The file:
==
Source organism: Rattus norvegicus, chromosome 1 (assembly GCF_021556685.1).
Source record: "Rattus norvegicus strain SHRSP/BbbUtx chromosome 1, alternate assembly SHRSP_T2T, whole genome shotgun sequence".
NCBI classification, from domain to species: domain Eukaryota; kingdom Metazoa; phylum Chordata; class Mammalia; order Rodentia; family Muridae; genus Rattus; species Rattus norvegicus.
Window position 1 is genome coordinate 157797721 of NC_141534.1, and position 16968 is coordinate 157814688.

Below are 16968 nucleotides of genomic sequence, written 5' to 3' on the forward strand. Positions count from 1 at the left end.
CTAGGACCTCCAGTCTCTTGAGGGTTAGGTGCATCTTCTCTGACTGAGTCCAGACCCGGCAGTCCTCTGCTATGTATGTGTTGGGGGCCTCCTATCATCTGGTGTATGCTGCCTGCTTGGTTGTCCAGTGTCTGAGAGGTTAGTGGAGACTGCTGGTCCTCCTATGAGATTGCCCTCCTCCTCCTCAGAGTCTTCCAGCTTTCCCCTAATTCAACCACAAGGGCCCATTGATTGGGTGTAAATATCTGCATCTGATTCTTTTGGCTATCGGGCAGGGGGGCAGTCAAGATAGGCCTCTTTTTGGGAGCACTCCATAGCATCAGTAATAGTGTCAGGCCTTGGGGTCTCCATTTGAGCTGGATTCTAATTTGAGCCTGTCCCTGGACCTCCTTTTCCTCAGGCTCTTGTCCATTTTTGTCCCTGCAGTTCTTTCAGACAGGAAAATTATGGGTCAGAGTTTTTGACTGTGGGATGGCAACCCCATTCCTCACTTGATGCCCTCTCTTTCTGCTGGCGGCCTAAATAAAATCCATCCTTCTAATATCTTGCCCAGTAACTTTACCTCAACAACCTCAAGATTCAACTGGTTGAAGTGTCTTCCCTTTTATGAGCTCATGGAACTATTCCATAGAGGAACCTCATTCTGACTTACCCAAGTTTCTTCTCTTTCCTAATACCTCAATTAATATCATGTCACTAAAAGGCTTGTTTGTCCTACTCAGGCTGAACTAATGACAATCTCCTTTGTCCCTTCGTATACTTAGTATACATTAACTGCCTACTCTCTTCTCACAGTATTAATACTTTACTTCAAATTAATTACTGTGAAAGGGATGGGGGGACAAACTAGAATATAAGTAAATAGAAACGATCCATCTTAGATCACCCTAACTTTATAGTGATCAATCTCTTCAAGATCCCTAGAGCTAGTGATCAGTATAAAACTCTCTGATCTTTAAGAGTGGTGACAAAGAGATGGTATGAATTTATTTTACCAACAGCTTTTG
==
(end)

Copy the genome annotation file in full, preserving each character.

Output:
Source organism: Rattus norvegicus, chromosome 1 (assembly GCF_021556685.1).
Source record: "Rattus norvegicus strain SHRSP/BbbUtx chromosome 1, alternate assembly SHRSP_T2T, whole genome shotgun sequence".
NCBI classification, from domain to species: domain Eukaryota; kingdom Metazoa; phylum Chordata; class Mammalia; order Rodentia; family Muridae; genus Rattus; species Rattus norvegicus.
Window position 1 is genome coordinate 157797721 of NC_141534.1, and position 16968 is coordinate 157814688.

Below are 16968 nucleotides of genomic sequence, written 5' to 3' on the forward strand. Positions count from 1 at the left end.
CTAGGACCTCCAGTCTCTTGAGGGTTAGGTGCATCTTCTCTGACTGAGTCCAGACCCGGCAGTCCTCTGCTATGTATGTGTTGGGGGCCTCCTATCATCTGGTGTATGCTGCCTGCTTGGTTGTCCAGTGTCTGAGAGGTTAGTGGAGACTGCTGGTCCTCCTATGAGATTGCCCTCCTCCTCCTCAGAGTCTTCCAGCTTTCCCCTAATTCAACCACAAGGGCCCATTGATTGGGTGTAAATATCTGCATCTGATTCTTTTGGCTATCGGGCAGGGGGGCAGTCAAGATAGGCCTCTTTTTGGGAGCACTCCATAGCATCAGTAATAGTGTCAGGCCTTGGGGTCTCCATTTGAGCTGGATTCTAATTTGAGCCTGTCCCTGGACCTCCTTTTCCTCAGGCTCTTGTCCATTTTTGTCCCTGCAGTTCTTTCAGACAGGAAAATTATGGGTCAGAGTTTTTGACTGTGGGATGGCAACCCCATTCCTCACTTGATGCCCTCTCTTTCTGCTGGCGGCCTAAATAAAATCCATCCTTCTAATATCTTGCCCAGTAACTTTACCTCAACAACCTCAAGATTCAACTGGTTGAAGTGTCTTCCCTTTTATGAGCTCATGGAACTATTCCATAGAGGAACCTCATTCTGACTTACCCAAGTTTCTTCTCTTTCCTAATACCTCAATTAATATCATGTCACTAAAAGGCTTGTTTGTCCTACTCAGGCTGAACTAATGACAATCTCCTTTGTCCCTTCGTATACTTAGTATACATTAACTGCCTACTCTCTTCTCACAGTATTAATACTTTACTTCAAATTAATTACTGTGAAAGGGATGGGGGGACAAACTAGAATATAAGTAAATAGAAACGATCCATCTTAGATCACCCTAACTTTATAGTGATCAATCTCTTCAAGATCCCTAGAGCTAGTGATCAGTATAAAACTCTCTGATCTTTAAGAGTGGTGACAAAGAGATGGTATGAATTTATTTTACCAACAGCTTTTG